• All Peonies Require Care After Planting – Water newly planted Peonies regularly (checking the soil for hydration first) for the first 2 years as they establish. Once they adapt to their new home, they will become quite drought hardy.
  • Mulching is Good for Peonies – Peonies benefit from mulch.  Mulch helps to retain soil moisture, cools down roots, and keeps weeds at bay.  Applying a 7 cm (3”) layer around the base that extends to the drip line (this is where water drops off of the leaves) will keep Peonies in good shape. Avoid packing the mulch close to their stems.

Related:  What is Mulch?  Making Garden Magic with Mulch

And now, let’s explore the specifics about the different Peony types.

Garden Peonies

Garden Peonies are the most common type of Peony, this Peony is called ‘Gold Mine’.

Garden Peonies are the most common type of Peony available. They have a rounded, shrub-like shape and are very floriferous, with a wide variety of flower shapes to choose from.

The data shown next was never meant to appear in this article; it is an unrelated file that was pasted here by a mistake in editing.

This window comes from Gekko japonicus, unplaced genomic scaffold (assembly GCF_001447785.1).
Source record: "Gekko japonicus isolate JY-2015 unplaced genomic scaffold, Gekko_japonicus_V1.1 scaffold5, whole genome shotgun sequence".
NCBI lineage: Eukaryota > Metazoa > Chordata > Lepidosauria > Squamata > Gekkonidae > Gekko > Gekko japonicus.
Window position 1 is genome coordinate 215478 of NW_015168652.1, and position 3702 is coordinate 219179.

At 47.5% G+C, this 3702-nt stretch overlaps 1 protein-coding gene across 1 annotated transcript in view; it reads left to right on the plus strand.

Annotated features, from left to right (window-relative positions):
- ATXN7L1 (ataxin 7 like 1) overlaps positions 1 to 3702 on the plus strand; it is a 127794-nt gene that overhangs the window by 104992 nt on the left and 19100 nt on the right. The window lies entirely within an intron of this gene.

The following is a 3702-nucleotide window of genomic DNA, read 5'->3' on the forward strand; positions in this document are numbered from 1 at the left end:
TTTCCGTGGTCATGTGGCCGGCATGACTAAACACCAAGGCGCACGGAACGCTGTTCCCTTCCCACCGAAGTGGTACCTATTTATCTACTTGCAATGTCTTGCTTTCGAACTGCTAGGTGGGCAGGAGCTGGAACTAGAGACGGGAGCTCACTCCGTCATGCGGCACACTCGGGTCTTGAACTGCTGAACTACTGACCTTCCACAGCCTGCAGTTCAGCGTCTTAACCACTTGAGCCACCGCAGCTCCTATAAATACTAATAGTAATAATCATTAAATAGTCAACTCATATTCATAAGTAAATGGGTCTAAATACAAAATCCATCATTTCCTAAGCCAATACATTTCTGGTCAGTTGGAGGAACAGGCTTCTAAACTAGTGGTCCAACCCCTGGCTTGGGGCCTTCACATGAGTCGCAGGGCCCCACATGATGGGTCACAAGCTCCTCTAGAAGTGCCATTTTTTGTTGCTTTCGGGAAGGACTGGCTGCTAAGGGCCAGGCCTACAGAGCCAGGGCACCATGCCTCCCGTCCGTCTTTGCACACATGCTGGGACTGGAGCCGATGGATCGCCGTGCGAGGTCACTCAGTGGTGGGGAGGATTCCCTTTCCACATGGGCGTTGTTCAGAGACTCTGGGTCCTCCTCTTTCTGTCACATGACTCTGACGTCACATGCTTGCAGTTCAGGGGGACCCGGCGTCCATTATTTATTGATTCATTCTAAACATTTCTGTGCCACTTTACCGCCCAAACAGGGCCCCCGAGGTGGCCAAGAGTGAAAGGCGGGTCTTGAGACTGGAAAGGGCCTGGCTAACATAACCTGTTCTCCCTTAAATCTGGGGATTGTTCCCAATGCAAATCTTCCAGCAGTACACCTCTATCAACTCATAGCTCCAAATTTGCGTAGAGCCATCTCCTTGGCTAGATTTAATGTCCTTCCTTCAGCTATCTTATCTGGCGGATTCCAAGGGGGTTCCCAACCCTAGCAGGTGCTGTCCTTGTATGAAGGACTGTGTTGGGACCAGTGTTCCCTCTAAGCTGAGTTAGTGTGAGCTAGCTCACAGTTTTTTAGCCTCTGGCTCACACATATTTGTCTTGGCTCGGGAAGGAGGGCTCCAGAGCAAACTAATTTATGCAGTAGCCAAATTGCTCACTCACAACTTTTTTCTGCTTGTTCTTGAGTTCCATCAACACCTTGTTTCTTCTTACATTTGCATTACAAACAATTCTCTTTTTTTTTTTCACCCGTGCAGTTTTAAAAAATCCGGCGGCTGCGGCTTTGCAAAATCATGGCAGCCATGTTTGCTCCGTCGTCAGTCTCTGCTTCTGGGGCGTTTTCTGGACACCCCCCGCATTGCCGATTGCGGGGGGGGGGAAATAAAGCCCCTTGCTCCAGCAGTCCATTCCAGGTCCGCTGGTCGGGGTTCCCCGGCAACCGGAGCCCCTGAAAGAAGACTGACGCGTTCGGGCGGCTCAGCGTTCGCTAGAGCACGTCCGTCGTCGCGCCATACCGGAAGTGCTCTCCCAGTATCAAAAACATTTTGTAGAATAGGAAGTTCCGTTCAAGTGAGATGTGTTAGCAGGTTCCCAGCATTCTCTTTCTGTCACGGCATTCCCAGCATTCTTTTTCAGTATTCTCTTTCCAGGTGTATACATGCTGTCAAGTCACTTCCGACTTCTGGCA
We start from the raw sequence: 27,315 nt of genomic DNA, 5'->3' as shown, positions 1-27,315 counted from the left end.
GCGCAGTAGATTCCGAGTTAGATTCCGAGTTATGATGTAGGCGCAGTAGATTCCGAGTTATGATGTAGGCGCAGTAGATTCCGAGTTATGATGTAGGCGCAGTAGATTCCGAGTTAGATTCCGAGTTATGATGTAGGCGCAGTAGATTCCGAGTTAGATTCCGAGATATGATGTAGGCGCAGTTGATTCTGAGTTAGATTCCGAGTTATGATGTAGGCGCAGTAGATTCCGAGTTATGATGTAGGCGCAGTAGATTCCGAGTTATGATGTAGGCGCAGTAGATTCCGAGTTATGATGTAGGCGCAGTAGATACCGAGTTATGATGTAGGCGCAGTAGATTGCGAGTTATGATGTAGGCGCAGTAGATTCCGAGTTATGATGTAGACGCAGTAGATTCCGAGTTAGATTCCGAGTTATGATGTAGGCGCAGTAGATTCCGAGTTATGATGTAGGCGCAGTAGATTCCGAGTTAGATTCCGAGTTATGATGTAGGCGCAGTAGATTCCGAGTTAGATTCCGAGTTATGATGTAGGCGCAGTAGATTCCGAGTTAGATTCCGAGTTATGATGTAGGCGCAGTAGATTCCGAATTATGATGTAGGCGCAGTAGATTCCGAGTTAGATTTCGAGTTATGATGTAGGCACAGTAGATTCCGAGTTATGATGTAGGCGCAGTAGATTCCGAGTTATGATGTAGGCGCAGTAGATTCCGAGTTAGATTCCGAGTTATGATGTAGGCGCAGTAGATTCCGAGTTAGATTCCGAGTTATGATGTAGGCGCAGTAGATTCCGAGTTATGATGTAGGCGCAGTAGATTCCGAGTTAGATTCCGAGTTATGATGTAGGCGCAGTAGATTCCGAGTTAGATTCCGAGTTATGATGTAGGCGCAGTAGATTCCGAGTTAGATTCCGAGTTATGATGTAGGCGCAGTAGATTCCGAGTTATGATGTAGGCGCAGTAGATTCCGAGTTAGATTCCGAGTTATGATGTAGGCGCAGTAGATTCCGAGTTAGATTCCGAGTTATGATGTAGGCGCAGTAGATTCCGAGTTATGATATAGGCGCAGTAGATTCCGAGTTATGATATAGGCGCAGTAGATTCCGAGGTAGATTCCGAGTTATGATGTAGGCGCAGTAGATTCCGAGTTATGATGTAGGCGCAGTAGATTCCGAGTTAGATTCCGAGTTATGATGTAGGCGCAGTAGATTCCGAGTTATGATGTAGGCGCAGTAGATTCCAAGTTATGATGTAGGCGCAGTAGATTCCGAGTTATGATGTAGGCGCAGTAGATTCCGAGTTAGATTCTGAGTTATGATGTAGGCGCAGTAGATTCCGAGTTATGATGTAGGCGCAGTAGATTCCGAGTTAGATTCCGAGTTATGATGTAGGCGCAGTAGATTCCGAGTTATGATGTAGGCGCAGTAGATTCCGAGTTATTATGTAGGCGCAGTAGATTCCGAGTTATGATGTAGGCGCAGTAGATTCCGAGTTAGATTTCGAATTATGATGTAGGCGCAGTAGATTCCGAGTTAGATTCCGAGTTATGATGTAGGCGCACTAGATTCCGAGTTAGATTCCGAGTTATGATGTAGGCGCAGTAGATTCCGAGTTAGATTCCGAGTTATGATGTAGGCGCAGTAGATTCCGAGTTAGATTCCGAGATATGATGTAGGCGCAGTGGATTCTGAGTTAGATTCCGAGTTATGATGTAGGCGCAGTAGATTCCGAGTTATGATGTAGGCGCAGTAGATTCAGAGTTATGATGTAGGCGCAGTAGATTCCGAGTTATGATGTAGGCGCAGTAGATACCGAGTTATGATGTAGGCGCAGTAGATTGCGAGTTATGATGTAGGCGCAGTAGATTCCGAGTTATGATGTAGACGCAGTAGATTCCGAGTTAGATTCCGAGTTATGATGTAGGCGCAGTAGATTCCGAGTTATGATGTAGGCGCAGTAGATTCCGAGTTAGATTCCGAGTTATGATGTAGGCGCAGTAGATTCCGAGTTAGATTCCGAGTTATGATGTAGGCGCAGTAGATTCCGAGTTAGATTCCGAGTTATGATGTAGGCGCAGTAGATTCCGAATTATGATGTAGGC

They are vigorous, very hardy, and most varieties are fragrant.

Garden Peony stems grow fresh from the ground each spring, which makes them herbaceous perennials.

  • Bloom Time: early, mid, and late spring varieties are available
  • Blossom Colours: corals, pinks, reds, pale yellows, whites
  • Mature Height: varies, usually up to 1 m (3′)
  • Mature Width: varies, usually up to 1 m (3′)
  • Horticultural Zone Rating: 3-8, very well suited to prairie climates
  • Crown Planting Depth: Plant the crown (this is the area where the root and stems meet) 4.5 cm (1.5″-2.0″) below the soil line.
  • Staking: Double-flowering Garden Peonies should be staked; some single varieties may not need staking.
  • Fall Care: Let foliage die back naturally to strengthen the roots nutritionally and may be cut back in the fall. Premature trimming may cause decreased blooming.

Tree Peonies

Tree Peonies have a shrub-like or tree-like shape; in warmer climates like the lower mainland of BC, they grow as tall as 1.2 m (4′).